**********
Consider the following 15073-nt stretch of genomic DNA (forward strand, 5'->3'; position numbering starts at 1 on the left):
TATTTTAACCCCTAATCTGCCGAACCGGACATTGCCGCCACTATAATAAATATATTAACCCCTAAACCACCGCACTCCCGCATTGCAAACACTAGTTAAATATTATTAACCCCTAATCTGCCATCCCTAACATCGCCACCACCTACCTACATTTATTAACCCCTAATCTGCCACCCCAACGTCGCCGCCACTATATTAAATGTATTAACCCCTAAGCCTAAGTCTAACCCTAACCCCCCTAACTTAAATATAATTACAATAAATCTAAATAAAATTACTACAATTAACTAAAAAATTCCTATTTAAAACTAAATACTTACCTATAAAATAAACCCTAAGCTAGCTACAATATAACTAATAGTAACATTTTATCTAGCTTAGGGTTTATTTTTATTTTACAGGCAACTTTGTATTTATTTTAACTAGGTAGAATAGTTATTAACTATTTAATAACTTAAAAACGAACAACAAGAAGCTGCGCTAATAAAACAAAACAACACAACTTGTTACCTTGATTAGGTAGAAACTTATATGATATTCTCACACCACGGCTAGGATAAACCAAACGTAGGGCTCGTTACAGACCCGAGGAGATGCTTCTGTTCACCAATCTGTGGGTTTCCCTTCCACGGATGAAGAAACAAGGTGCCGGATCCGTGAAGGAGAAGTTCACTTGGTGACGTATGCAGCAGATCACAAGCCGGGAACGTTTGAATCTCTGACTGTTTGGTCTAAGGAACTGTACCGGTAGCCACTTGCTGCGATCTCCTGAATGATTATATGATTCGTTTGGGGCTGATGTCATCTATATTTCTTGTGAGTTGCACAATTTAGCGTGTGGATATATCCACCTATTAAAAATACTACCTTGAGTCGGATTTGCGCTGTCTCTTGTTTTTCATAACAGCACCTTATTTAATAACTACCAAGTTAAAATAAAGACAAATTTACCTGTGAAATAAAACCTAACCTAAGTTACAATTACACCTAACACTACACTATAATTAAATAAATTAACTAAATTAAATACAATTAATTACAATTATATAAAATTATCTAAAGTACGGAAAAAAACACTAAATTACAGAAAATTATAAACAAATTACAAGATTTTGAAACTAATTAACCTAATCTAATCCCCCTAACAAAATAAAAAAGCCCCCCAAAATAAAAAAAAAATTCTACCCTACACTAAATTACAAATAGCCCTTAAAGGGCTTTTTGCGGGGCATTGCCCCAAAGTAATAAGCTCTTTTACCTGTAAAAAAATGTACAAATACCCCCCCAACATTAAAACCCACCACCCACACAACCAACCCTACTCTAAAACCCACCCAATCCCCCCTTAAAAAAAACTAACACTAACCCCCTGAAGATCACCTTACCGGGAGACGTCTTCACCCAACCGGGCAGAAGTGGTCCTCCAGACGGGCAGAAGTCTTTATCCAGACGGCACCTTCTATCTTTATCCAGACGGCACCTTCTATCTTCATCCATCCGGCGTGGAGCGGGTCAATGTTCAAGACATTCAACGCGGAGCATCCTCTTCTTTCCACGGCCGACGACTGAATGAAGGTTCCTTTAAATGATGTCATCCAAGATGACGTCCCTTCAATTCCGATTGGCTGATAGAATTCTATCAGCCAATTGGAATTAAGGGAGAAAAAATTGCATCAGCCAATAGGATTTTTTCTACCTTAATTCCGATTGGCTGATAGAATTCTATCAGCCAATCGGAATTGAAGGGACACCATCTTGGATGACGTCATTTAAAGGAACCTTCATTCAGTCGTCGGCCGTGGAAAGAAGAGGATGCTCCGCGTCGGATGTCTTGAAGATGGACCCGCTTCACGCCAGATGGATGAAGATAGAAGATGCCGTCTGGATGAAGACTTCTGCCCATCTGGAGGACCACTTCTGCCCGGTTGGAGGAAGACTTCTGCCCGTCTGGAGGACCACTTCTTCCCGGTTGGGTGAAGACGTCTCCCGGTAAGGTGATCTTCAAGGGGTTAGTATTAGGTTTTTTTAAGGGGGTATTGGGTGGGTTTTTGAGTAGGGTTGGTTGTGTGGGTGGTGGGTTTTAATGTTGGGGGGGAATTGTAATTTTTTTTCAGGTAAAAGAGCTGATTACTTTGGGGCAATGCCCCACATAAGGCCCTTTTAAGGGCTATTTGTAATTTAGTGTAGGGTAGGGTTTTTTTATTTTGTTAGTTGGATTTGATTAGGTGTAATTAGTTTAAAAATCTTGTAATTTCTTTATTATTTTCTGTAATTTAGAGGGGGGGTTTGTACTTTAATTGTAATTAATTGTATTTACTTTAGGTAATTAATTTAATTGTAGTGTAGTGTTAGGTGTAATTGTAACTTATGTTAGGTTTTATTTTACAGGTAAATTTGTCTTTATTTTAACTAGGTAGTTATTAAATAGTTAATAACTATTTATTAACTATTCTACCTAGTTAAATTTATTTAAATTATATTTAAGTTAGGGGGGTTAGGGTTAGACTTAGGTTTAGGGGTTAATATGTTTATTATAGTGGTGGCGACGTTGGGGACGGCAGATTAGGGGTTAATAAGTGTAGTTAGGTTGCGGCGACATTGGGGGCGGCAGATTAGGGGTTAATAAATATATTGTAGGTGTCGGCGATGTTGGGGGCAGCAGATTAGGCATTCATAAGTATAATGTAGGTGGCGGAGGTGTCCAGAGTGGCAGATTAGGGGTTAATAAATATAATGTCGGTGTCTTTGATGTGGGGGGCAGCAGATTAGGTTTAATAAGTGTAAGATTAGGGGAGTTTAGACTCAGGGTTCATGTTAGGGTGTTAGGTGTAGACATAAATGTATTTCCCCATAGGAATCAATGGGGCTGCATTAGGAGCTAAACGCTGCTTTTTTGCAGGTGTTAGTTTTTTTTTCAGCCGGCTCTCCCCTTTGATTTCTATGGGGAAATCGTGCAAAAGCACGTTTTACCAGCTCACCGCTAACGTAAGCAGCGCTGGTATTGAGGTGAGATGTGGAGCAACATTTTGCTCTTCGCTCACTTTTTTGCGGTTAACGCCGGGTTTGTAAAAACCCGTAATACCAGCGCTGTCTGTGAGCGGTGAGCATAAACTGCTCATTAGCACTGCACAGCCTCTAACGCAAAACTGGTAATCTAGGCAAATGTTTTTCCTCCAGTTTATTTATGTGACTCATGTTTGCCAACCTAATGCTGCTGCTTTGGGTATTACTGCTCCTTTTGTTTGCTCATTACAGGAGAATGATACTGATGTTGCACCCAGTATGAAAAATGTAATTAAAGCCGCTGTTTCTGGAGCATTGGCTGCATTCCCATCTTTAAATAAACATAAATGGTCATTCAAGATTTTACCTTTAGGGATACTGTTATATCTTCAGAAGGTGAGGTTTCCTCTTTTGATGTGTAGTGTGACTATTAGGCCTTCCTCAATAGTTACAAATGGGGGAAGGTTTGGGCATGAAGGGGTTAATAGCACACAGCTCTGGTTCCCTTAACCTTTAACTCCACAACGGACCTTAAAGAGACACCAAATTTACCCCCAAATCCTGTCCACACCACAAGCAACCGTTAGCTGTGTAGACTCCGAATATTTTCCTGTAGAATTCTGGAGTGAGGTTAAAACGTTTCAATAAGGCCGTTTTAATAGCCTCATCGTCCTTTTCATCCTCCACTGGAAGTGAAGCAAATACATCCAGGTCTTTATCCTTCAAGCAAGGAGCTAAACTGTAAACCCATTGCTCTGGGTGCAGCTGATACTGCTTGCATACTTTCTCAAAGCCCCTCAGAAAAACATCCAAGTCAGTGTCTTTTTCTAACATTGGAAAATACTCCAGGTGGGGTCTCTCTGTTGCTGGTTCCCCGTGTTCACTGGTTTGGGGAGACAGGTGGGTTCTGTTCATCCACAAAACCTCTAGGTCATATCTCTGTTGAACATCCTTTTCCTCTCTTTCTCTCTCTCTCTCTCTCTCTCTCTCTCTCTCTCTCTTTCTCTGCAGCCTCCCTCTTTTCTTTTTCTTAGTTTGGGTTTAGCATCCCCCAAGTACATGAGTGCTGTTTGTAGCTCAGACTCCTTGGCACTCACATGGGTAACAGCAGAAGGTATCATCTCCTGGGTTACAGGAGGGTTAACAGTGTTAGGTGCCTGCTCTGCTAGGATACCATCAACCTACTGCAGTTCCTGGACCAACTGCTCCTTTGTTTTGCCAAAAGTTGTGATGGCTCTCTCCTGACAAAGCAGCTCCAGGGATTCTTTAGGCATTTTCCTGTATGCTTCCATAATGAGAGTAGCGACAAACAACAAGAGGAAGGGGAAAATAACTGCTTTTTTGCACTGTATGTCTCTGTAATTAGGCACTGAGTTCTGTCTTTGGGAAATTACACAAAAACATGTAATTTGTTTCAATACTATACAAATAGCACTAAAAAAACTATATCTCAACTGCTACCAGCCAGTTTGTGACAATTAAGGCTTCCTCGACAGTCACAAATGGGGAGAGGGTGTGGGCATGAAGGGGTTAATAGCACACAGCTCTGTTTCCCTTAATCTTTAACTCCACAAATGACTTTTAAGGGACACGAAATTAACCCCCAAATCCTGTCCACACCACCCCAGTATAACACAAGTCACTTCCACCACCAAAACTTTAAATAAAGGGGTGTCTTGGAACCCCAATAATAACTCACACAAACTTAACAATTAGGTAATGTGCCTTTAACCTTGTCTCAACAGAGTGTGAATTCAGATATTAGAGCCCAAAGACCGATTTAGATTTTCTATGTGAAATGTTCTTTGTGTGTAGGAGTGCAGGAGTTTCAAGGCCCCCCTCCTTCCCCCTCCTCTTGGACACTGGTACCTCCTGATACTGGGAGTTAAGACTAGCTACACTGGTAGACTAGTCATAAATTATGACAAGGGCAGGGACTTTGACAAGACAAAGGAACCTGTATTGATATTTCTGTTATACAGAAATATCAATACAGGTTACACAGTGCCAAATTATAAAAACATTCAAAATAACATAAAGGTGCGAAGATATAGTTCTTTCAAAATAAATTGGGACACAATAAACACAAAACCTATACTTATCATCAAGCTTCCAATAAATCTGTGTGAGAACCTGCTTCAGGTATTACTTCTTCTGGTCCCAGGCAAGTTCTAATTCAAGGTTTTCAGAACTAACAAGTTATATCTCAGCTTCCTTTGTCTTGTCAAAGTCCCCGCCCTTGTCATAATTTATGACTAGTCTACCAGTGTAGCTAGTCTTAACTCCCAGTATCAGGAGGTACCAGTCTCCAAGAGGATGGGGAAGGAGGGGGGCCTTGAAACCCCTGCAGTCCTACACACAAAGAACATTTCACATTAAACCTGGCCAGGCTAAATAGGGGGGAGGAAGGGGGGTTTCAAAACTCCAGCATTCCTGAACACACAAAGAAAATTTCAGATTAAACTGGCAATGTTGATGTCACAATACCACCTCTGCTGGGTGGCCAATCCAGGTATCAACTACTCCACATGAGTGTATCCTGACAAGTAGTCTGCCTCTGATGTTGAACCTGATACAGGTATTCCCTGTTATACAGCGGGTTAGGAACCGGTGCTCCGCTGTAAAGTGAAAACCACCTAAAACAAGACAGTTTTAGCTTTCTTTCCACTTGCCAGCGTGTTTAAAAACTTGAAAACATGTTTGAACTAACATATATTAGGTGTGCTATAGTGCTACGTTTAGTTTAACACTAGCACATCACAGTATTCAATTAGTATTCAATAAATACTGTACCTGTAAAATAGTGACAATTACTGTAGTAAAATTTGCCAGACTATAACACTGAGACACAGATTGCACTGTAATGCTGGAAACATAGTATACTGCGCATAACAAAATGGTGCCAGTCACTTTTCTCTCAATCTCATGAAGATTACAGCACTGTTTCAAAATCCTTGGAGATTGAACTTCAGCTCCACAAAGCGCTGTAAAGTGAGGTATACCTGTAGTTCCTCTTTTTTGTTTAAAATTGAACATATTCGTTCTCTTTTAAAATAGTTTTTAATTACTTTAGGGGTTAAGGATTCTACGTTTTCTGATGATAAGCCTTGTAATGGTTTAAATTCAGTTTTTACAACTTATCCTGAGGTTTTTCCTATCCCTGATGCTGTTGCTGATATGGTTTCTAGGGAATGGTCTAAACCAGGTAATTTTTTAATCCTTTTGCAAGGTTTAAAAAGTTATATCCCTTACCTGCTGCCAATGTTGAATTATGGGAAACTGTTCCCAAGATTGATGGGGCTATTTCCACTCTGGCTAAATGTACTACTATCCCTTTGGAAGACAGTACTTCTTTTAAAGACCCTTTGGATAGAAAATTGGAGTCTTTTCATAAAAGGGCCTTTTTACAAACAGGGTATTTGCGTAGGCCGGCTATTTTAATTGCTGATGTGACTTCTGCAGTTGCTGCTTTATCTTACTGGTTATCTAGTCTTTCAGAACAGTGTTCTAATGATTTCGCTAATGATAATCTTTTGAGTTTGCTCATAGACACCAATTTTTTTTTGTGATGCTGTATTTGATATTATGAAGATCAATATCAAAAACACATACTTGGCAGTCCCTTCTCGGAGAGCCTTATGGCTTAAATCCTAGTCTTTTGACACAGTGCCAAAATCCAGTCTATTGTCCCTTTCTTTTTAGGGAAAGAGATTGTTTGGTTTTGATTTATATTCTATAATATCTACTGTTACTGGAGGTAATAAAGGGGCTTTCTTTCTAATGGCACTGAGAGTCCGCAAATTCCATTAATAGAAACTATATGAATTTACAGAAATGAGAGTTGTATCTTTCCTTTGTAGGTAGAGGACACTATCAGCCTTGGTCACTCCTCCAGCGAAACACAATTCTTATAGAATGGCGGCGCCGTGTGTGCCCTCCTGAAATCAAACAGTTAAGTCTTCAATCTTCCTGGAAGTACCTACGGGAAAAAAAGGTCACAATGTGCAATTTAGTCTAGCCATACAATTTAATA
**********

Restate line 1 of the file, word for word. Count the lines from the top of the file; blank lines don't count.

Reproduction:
Consider the following 15073-nt stretch of genomic DNA (forward strand, 5'->3'; position numbering starts at 1 on the left):